I’m using a Google Maps photo of my maternal side’s ancestral home, built before 1861 as noted in that census. For privacy reasons, I am not showing a current photo as the house has had some changes. I had no family pictures of it and in my mind, I had always thought it would have been a wooden structure, much like Turopolje Manor. I have no idea when the stucco was added over the original wood but many homes began that custom by the mid-1800s. The residences to the right and left had been bricked. My grandmother had her home in Gary, Indiana bricked during the Depression; perhaps she did that because the neighbors had done so in Croatia. All three homes, along with a parking lot and a medical facility, were once the Kos family farm. The family-owned much more land and as the family grew over the years, lots became subdivided to include more dwellings. This I discovered at the Croatian State Archives. My family always had a kitchen garden when I was growing up so I wasn’t surprised to see that there was space for one. My grandmother had mentioned a garden, too. The building is no longer in the family. It had been turned into a tavern but the owner recently died so we could not go inside to visit. There are no Kos’ left in Dubranec according to the neighbor on the left side and Mr. Hrvoj, a distant cousin of mine, who happened to walk down the street.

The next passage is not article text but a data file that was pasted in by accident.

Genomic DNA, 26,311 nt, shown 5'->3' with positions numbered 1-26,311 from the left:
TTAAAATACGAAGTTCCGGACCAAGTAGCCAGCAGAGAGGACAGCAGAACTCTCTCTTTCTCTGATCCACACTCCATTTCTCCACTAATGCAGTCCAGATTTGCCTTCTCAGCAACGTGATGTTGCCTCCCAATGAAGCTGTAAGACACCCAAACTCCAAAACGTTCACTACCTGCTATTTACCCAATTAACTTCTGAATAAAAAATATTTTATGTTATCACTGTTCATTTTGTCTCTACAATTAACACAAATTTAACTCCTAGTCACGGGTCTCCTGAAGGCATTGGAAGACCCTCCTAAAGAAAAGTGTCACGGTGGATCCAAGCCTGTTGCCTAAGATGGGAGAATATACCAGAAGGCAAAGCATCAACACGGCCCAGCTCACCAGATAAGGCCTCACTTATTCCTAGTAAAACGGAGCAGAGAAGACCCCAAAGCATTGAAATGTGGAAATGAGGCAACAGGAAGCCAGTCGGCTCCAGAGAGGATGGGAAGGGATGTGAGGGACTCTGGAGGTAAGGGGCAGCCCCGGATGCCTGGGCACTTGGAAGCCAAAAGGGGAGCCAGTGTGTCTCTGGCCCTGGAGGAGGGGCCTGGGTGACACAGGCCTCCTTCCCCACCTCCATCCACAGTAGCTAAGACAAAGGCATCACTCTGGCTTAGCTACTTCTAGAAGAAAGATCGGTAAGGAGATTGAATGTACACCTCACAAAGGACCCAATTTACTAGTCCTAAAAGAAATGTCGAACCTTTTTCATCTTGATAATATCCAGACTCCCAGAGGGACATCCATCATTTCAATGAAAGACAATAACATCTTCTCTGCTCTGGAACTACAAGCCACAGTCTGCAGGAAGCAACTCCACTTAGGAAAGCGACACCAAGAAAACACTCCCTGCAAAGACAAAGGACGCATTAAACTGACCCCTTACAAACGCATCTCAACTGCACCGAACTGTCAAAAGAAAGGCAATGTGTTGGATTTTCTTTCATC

Around several more turns up the mountain, we found ourselves in my maternal great-grandmother’s ancestral home, the Grdenić’s. The village is small and consists of a few farms. It looks as I thought a village from the 1800s would: